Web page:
• Wading Through the Paperwork of Reading Assessments to Pinpoint Student Needs

    Wading Through the Paperwork of Reading Assessments to Pinpoint Student Needs

    By Guest Writer, Ali Parrish (@MsParrishClass http://techieteacher-charactercoach.blogspot.com)

    Today is one of my favorite days of the school year. It's one of the few days when I get to assess all my students' reading abilities one-on-one. I love our personal reading meetings when, like a doctor listening to symptoms of a patient, I "diagnose" their reading level, "monitor" the strategies they are currently using and further "prescribe" what they need in order to improve their reading.

    Reading assessments take a good amount of time and produce a lot of paperwork but the results of the assessments clarify how students can make huge strides in their reading and comprehension. One hurdle that we need to overcome however is transferring the students' identified needs that the assessments produce into actual reading lessons in the classroom and reading results in their day-to-day lives.

    Reading assessments produce piles and piles of paper that teachers may have to wade through to get to what their students really need. ...

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    Jun 10 2013
  • 8 Ways You Can Use Vine to Teach Reading Comprehension

    8 Ways You Can Use Vine to Teach Reading Comprehension

    By Guest Writer, Betsie Jonas (Reading Horizons Social Media Expert)

    As a social media junkie, I have used Vine in my personal life many times, and I have thought about how it could be used in education. Does it have a place in the classroom?The answer: Yes.Twitter and Vine (Twitter’s video sharing site) can be great resources in the classroom.

    If you don’t have a Twitter account, you should get one. You can sign up and make a private account, where no one can view your updates, unless you approve them. You can set up one for your classroom that can be used for in-class activities that can be viewed only in the classroom. You can also allow parents to follow the account, and tweet reminders of homework, permission slips, report cards, etc. You can set up a Twitter account at www.twitter.com. It is easy and free.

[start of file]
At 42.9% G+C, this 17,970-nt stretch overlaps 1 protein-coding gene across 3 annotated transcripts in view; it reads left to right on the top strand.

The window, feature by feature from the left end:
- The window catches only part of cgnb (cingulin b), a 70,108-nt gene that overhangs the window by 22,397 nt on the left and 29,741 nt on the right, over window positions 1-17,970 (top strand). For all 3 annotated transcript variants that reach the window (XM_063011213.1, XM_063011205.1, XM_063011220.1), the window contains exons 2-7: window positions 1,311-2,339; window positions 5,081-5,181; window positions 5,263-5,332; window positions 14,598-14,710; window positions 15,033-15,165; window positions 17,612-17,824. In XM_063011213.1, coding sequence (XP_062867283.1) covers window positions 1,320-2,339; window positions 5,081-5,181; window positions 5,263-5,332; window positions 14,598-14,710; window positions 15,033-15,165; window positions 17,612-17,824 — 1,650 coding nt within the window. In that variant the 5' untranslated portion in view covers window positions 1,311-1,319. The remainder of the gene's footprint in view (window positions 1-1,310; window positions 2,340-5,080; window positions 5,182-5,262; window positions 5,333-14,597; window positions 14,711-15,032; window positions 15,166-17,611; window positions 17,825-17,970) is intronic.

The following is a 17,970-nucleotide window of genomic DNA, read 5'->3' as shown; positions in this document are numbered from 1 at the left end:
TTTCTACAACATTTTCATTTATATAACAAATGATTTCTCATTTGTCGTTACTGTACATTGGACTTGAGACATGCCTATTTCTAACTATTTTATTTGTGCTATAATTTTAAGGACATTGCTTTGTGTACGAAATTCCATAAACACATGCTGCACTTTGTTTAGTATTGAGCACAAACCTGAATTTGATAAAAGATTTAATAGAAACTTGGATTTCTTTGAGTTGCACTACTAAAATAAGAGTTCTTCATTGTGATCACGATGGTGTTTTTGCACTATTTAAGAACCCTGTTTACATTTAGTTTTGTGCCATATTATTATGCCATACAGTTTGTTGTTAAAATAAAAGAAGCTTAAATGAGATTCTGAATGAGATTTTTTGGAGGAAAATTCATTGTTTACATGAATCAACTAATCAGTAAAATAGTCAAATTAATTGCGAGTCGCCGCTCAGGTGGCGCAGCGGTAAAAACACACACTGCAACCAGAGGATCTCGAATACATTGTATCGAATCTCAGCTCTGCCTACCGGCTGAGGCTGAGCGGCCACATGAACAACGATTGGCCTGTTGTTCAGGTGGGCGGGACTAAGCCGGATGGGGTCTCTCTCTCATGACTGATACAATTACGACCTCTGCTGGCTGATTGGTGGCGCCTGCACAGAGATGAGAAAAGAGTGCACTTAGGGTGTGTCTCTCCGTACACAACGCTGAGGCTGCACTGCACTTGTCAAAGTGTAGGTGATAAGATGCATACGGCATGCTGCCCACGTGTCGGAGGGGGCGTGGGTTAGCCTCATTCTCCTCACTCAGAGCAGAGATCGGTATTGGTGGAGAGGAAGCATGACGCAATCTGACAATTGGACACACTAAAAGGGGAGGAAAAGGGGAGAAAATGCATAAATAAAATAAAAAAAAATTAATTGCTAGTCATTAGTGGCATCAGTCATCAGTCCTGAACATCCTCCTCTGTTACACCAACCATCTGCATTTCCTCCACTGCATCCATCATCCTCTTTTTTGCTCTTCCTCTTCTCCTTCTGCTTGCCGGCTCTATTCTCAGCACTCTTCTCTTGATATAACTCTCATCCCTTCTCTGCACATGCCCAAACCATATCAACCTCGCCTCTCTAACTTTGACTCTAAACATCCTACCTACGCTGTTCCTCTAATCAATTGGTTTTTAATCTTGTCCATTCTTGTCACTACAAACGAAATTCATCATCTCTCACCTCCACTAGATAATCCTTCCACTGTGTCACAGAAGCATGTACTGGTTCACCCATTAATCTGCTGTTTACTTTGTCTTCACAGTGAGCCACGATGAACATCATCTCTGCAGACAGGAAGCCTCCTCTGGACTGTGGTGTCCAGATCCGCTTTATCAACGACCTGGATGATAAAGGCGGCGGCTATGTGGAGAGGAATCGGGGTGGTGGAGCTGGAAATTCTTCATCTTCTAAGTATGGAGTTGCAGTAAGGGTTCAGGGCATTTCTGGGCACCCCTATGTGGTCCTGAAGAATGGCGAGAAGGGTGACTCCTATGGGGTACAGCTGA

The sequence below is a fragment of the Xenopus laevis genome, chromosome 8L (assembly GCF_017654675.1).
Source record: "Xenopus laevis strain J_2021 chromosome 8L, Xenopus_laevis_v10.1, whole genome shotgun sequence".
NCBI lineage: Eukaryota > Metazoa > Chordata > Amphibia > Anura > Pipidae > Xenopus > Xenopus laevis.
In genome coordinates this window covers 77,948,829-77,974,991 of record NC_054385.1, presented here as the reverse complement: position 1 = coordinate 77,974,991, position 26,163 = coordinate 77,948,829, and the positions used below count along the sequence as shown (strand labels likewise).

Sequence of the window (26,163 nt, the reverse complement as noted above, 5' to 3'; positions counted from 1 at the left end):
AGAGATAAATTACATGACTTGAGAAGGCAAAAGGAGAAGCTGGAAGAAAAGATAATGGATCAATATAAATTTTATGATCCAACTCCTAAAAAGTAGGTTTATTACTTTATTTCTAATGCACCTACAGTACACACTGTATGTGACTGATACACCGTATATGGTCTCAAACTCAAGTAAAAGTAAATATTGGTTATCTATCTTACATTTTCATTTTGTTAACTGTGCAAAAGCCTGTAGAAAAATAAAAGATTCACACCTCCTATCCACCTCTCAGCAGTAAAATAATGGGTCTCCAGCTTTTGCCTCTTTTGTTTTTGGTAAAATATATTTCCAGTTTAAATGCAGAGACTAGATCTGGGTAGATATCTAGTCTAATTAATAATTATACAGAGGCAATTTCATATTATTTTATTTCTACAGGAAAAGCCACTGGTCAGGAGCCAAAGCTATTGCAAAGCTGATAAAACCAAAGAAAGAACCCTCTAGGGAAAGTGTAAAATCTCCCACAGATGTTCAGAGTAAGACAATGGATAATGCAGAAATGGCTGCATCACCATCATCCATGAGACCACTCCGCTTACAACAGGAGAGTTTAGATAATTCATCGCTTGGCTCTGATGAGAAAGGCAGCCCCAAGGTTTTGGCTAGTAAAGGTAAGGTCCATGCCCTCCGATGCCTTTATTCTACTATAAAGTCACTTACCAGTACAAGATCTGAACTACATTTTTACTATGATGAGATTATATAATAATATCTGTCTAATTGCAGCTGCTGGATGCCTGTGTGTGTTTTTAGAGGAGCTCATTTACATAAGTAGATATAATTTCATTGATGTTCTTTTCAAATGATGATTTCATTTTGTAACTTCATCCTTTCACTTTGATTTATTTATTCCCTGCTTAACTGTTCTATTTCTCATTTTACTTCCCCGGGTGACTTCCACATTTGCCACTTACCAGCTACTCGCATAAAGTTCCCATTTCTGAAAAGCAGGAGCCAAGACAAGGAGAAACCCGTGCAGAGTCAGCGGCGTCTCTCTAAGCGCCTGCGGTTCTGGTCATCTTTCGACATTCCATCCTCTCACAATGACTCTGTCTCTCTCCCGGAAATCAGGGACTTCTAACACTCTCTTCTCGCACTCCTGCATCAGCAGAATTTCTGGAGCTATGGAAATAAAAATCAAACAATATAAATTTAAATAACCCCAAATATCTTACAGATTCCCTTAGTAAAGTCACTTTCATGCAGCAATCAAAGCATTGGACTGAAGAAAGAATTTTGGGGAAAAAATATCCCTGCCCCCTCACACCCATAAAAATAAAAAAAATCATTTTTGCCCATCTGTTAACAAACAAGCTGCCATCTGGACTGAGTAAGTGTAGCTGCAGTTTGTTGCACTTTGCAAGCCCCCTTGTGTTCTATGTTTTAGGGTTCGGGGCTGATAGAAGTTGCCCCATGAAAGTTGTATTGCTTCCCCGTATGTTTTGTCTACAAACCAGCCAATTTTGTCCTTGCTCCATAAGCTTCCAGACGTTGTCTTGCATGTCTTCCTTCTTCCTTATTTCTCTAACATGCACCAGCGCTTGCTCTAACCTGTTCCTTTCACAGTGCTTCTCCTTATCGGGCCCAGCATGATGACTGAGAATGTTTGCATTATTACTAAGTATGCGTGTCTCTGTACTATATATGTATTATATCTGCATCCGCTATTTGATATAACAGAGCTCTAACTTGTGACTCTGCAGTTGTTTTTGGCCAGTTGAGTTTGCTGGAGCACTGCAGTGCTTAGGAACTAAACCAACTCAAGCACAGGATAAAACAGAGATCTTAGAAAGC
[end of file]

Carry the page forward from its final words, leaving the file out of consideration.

If you haven’t heard of Vine, I will fill you in. ...

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    May 29 2013
  • How Have Books Influenced Your Life?

    How Have Books Influenced Your Life?

    Since the end of another school year is approaching, you may be expecting an annual post about the importance of summer reading as it relates to student progress. As a proponent of reading during all seasons of the year, I heartily endorse reading during the summer months for students as well as teachers. However, I am hoping that this post will inspire you to examine the influence that reading has had in your own life as well as the potential influence that reading can have in the lives of your students over the course of a lifetime.

    Have you ever stopped to think about the influence that reading has had on your life? I mean, have you really contemplated the effect that reading has had on your personality, your day to day actions, and/or your beliefs? Consider it. To expedite your introspection, here is the dictionary definition of the word influence: ...

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    May 21 2013
  • Top 3 Challenges Facing Teachers & Educators

    Top 3 Challenges Facing Teachers & Educators

    For 29 years the insurance company MetLife has been surveying teachers across America to identify challenges involved in public school education. In the fall of 2012, one thousand K-12 public school teachers (with an average of 15 years of experience) and 500 principals participated in the survey. Data from the latest survey was published in February of this year. It may not come as a surprise that teachers are concerned about decreased budgets, meeting the needs of diverse learners, and engaging parents and the community in the education of children.

    Here are some highlights from the report: ...

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    May 14 2013
  • Are “Third Grade Reading Guarantees” the Solution to Low Reading Scores?

    Are “Third Grade Reading Guarantees” the Solution to Low Reading Scores?